Galatea (1896)
Gustave Moreau
source Wikiart

Scylla continued on, stopping to rest in a pool to refresh herself.  Glaucus, its inhabitant, desired the girl and pursued her though she fled.  Reaching a mountain peak that rose from the sea, she turned to see that he was part man and part fish, not sure whether to marvel or be terrified.  He was a god as important as Triton or Proteus, but  he used to be a man who worked always near the sea.  One day as he saw fish leave his net and walk back into the sea, he suspected the grass they had laid upon to be the source of their powers.  Chewing it, he felt himself metamorphosing, a desire welling up within him for the ocean.  He would have said more but Scylla had fled and he set out for the isle of Circe.  (See also Scylla in Book VIII)

Glaucus and Scylla (1580-82)
Bartholomäus Spranger
source Wikimedia Commons

With the sparring between Ajax and Ulysses, we seem to get more questions than answers.  The reader, as well as the chieftains, are trying to discover who has the most kleos (glory) to be worthy of the armour of Achilles.  Instead, we get two sides of action —- the physical (Ajax) and the mental (Ulysses), and which one is most important?  An answer doesn’t seem to be possible, and in the end, it is Ulysses’ smooth tongue and not kleos that secures the prize.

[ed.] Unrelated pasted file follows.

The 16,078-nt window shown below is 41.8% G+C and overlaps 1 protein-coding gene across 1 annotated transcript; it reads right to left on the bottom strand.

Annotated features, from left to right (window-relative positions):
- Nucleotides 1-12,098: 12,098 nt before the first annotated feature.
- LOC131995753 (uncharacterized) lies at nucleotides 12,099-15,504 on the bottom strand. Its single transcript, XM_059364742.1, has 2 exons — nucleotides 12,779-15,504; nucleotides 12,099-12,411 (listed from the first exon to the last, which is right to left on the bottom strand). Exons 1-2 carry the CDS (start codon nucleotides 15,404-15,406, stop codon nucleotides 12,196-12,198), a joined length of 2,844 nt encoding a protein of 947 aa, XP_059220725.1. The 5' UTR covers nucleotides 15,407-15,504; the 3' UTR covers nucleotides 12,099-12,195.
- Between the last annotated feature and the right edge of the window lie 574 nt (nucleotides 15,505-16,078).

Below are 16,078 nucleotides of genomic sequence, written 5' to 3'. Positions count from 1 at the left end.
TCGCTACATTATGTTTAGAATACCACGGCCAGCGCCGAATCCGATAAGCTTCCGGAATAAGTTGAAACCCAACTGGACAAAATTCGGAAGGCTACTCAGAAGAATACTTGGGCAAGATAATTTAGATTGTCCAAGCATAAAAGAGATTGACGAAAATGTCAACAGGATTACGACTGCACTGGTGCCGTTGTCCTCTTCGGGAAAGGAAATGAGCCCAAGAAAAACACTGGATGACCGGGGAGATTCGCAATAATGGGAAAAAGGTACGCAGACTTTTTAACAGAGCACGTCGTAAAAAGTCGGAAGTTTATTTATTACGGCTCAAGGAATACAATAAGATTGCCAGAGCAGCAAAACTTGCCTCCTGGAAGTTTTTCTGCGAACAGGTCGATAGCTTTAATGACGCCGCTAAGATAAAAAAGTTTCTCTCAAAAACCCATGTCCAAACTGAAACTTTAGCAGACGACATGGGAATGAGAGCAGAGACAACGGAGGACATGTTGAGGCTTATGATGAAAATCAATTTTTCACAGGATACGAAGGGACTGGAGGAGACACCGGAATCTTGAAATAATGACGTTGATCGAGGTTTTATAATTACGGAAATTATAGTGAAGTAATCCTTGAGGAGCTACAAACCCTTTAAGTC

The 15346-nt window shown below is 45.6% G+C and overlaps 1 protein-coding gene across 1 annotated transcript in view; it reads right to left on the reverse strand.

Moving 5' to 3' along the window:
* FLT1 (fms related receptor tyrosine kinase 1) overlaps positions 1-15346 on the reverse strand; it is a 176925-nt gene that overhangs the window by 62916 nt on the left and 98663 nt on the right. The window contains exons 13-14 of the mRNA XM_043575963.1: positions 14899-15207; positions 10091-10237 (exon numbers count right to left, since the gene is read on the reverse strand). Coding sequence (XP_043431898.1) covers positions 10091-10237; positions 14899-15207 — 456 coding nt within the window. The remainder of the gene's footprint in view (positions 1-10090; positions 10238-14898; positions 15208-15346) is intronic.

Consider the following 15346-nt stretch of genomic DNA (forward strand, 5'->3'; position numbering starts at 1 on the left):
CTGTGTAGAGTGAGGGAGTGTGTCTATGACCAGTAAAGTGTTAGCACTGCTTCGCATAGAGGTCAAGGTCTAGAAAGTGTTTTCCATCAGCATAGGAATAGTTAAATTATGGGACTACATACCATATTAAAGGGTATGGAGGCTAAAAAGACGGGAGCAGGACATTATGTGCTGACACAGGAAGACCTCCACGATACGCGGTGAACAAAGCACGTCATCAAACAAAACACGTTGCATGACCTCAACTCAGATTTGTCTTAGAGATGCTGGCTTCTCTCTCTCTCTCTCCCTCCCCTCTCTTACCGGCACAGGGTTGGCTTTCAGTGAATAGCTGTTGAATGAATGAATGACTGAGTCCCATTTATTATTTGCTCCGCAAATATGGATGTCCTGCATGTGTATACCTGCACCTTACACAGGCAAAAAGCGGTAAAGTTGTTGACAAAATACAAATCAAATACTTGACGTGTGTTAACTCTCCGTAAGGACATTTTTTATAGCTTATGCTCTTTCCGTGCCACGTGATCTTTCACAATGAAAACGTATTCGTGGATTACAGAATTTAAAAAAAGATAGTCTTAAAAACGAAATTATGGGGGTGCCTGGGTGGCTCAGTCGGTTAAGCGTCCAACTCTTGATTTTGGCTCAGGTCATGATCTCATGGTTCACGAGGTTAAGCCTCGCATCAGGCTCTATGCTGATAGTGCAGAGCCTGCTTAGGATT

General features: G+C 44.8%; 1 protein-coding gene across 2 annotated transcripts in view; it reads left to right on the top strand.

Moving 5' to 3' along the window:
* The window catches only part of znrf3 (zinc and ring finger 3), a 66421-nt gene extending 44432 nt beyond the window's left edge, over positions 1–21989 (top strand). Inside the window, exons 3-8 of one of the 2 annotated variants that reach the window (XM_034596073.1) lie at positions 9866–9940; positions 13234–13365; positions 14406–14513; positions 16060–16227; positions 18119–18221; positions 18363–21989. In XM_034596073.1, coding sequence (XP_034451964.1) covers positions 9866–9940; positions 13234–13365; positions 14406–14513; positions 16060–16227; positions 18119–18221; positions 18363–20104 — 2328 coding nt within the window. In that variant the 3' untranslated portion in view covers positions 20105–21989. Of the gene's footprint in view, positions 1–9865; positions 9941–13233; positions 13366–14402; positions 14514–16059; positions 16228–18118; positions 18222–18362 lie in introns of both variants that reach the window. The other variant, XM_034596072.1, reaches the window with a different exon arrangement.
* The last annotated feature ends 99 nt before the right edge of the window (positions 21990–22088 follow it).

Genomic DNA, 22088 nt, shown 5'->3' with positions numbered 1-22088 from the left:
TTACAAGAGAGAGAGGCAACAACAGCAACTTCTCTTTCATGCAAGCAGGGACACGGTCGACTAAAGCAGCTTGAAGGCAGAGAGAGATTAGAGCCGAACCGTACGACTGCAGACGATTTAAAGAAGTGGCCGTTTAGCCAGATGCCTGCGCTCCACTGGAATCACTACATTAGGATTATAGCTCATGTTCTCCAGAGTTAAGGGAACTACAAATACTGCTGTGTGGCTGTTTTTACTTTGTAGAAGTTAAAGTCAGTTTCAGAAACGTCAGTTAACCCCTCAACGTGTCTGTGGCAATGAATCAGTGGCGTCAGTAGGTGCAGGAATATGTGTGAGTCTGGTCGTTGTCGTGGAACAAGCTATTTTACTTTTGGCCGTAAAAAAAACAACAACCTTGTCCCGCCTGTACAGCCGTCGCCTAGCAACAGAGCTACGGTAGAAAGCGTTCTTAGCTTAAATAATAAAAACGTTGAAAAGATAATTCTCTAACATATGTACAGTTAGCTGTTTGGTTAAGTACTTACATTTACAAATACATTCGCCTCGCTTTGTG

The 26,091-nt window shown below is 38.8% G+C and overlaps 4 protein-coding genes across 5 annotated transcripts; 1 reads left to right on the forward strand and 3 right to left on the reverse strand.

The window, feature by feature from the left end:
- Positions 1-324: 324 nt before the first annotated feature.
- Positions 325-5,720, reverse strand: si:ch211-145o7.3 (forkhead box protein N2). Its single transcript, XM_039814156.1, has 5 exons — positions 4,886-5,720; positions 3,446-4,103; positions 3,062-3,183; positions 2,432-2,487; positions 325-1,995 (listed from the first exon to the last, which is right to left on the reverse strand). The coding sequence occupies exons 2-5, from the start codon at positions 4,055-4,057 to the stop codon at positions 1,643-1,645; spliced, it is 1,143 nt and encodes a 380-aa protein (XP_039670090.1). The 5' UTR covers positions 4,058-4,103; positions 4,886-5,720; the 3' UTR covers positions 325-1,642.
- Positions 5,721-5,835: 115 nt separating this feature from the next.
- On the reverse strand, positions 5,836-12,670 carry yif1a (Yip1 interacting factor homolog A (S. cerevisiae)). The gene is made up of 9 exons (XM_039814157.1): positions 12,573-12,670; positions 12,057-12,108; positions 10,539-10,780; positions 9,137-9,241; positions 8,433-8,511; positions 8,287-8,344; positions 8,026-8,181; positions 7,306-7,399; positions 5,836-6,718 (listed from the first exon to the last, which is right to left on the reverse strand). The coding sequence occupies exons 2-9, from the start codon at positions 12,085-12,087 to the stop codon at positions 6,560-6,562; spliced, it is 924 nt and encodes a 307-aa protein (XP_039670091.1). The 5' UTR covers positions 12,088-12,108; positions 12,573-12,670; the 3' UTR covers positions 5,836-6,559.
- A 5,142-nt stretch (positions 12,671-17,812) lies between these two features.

Ovid does not seem to care for Thracians.  Not much good seems to come from them or be said about them.

Metamorphoses
Ajax’s blood  ❥  purple flower
Hecuba’s speech  ❥  barks/howls
Memnon  ❥  birds {Memnonides}